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Abstract Detail



Secondary Metabolites

Wisecaver, Jennifer [1], Slot, Jason [2], Rokas, Antonis [1].

The evolution of fungal metabolic pathways.

Fungal species contain a remarkable range of metabolic pathways, sometimes in the form of gene clusters, which enable them to digest almost any natural organic matter and synthesize a wide variety of potent small molecules. Although metabolism is fundamental to the fungal lifestyle, we still know relatively little about how major sources of gene innovation, such as gene duplication (GD) and horizontal gene transfer (HGT), have interacted with the unique genomic arrangement of fungal metabolic pathways to give rise to this amazing metabolic versatility. We examined the synteny and evolutionary history of 247,202 fungal genes encoding enzymes that catalyze 875 distinct metabolic reactions from 12 metabolic categories in 208 genomes spanning the diversity of the fungal kingdom. We found that clustered genes varied greatly with respect to metabolic category and lineage; for example, genes involved in nucleotide metabolism were most often clustered in the Saccharomycotina yeasts, whereas gene clustering in the Pezizomycotina was more common in ecologically specialized categories such as secondary metabolism. Interestingly, GD and HGT were differentially distributed across fungal lineages; for example, GD was most frequently observed in the Agaricomycotina where it did not differentially impact clustered and non-clustered genes, whereas HGT was most often observed in the Pezizomycotina, especially among clustered genes. These results not only evaluate the impact of GD and HGT across the diversity of fungal metabolism but also quantify for the first time the degree to which participation in the same pathway sculpts the structure of synteny in fungal genomes.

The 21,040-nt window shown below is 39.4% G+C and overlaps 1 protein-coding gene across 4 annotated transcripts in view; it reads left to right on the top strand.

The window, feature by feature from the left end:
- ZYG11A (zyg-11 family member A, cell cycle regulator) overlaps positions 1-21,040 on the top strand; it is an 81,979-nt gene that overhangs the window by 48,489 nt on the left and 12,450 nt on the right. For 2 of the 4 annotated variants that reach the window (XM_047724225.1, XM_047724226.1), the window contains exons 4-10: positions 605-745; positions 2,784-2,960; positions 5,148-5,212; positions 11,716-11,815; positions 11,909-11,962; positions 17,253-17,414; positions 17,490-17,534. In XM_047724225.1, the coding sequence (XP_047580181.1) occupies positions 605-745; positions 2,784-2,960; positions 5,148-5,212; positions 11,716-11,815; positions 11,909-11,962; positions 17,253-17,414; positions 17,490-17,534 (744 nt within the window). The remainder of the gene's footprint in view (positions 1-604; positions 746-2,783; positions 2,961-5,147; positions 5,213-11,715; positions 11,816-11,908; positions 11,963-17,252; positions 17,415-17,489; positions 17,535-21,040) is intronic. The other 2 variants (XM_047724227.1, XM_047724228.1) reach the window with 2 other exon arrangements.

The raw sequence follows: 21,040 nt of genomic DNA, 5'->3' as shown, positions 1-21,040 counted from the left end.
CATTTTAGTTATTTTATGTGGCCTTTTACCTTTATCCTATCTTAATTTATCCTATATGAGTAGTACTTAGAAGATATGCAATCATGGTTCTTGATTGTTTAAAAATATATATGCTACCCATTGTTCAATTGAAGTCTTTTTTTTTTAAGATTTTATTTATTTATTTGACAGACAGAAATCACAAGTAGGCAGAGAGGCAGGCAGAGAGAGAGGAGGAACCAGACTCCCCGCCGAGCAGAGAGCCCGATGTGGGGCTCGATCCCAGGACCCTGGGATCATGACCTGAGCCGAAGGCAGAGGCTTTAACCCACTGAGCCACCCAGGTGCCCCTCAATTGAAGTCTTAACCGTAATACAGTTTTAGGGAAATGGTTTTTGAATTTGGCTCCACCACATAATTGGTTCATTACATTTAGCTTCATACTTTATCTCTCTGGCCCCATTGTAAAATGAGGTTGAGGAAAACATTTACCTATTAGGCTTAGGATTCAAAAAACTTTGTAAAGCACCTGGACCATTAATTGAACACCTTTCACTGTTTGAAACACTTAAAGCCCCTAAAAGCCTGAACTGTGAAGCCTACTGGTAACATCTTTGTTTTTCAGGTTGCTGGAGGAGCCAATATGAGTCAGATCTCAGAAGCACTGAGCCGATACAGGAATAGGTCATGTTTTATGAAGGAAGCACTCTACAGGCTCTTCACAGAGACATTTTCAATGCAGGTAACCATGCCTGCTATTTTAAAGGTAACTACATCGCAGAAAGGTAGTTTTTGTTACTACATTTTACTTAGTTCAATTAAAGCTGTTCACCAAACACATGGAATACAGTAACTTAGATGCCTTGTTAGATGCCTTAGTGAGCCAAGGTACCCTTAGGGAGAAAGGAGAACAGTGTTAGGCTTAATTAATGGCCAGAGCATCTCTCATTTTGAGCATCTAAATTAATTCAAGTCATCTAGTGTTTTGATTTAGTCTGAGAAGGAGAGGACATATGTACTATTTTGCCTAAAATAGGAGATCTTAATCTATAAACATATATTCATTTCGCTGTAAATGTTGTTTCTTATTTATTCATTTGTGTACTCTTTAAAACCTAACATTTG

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1 - Vanderbilt university, Biological Sciences, Nashville, TN, 37235, USA
2 - Ohio State University, Plant Pathology, Columbus, OH, 43210, USA

Keywords:
Gene duplication
Horizontal gene transfer
phylogenomics
Gene clustering.

Presentation Type: Symposium or Colloquium Presentation
Session: SY3
Location: Room 104 AB/Kellogg Hotel and Conference Center
Date: Monday, June 9th, 2014
Time: 5:30 PM
Number: SY3006
Abstract ID:128
Candidate for Awards:None


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